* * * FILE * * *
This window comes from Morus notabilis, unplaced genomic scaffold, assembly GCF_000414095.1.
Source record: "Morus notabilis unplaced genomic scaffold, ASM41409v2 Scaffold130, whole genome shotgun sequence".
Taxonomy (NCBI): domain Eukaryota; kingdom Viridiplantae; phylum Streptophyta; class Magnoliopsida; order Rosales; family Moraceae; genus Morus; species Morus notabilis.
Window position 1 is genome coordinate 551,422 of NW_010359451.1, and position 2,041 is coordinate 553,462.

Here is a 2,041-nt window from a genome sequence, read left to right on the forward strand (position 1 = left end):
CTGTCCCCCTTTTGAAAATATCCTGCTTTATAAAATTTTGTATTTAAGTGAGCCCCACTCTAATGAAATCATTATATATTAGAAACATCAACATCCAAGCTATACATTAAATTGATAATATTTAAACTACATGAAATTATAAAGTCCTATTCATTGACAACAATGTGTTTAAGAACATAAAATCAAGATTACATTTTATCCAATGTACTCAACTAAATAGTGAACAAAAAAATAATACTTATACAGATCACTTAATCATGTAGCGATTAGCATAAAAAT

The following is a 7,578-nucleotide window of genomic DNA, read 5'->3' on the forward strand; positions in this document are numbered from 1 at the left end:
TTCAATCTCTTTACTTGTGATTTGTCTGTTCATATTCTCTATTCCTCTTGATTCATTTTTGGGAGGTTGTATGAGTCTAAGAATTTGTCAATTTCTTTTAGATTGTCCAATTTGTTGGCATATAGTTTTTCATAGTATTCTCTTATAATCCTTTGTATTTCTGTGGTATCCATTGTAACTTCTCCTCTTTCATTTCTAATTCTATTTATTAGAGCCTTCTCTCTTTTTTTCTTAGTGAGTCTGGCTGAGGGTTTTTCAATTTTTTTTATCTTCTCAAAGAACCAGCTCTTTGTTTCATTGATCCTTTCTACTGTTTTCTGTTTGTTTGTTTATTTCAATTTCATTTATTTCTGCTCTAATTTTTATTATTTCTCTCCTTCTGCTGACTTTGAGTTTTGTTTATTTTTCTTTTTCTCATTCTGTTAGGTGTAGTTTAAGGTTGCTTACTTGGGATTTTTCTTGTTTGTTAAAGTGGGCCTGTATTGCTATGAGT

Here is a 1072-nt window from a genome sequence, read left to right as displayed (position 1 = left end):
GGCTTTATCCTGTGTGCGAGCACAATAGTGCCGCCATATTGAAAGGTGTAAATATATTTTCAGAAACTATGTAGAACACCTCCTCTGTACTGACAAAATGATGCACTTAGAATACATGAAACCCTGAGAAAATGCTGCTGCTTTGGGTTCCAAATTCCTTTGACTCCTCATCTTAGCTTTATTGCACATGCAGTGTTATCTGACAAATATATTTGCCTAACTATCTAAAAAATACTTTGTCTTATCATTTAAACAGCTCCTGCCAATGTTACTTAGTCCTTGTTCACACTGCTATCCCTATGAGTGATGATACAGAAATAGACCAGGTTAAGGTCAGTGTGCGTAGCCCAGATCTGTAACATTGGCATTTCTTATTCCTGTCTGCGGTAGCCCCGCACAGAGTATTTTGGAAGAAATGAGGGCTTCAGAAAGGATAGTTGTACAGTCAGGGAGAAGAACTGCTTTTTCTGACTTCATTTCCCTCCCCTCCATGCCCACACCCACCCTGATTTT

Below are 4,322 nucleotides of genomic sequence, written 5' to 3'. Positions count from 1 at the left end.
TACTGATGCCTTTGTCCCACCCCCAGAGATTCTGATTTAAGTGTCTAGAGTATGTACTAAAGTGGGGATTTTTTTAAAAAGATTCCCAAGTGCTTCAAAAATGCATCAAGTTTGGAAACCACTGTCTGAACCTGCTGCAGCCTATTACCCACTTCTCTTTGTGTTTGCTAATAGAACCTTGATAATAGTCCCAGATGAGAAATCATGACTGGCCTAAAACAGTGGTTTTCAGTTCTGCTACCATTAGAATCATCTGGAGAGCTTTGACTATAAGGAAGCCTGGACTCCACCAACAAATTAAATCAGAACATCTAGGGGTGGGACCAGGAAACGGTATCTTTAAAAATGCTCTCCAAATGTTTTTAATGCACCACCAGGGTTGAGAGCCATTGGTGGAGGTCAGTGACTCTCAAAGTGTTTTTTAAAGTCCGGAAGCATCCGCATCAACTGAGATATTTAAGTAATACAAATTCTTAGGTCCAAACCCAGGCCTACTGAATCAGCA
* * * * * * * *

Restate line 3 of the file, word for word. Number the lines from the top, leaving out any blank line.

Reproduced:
Taxonomy (NCBI): domain Eukaryota; kingdom Viridiplantae; phylum Streptophyta; class Magnoliopsida; order Rosales; family Moraceae; genus Morus; species Morus notabilis.